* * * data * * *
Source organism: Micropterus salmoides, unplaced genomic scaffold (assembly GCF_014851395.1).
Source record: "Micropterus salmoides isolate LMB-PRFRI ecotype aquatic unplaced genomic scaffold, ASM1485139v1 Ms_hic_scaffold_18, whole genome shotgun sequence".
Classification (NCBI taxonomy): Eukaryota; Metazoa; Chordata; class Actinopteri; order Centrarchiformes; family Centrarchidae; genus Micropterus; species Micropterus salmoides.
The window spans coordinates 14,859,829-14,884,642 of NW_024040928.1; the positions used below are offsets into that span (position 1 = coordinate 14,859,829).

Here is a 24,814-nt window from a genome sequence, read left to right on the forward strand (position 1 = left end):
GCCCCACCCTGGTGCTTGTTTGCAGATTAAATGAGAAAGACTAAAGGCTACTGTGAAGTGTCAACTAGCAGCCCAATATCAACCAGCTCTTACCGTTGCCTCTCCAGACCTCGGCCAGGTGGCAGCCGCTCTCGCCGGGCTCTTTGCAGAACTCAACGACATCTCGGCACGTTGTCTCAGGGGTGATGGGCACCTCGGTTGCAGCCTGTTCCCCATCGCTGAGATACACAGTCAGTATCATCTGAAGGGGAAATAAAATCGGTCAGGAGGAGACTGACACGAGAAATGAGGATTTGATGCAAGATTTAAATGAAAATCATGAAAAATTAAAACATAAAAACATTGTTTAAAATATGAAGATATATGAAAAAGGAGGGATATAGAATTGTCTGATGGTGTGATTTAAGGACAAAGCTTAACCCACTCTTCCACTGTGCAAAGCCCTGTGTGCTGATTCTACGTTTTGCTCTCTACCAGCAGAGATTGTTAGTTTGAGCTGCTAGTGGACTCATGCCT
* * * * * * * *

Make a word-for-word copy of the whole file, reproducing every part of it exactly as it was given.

Source organism: Micropterus salmoides, unplaced genomic scaffold (assembly GCF_014851395.1).
Source record: "Micropterus salmoides isolate LMB-PRFRI ecotype aquatic unplaced genomic scaffold, ASM1485139v1 Ms_hic_scaffold_18, whole genome shotgun sequence".
Classification (NCBI taxonomy): Eukaryota; Metazoa; Chordata; class Actinopteri; order Centrarchiformes; family Centrarchidae; genus Micropterus; species Micropterus salmoides.
The window spans coordinates 14,859,829-14,884,642 of NW_024040928.1; the positions used below are offsets into that span (position 1 = coordinate 14,859,829).

Here is a 24,814-nt window from a genome sequence, read left to right on the forward strand (position 1 = left end):
GCCCCACCCTGGTGCTTGTTTGCAGATTAAATGAGAAAGACTAAAGGCTACTGTGAAGTGTCAACTAGCAGCCCAATATCAACCAGCTCTTACCGTTGCCTCTCCAGACCTCGGCCAGGTGGCAGCCGCTCTCGCCGGGCTCTTTGCAGAACTCAACGACATCTCGGCACGTTGTCTCAGGGGTGATGGGCACCTCGGTTGCAGCCTGTTCCCCATCGCTGAGATACACAGTCAGTATCATCTGAAGGGGAAATAAAATCGGTCAGGAGGAGACTGACACGAGAAATGAGGATTTGATGCAAGATTTAAATGAAAATCATGAAAAATTAAAACATAAAAACATTGTTTAAAATATGAAGATATATGAAAAAGGAGGGATATAGAATTGTCTGATGGTGTGATTTAAGGACAAAGCTTAACCCACTCTTCCACTGTGCAAAGCCCTGTGTGCTGATTCTACGTTTTGCTCTCTACCAGCAGAGATTGTTAGTTTGAGCTGCTAGTGGACTCATGCCT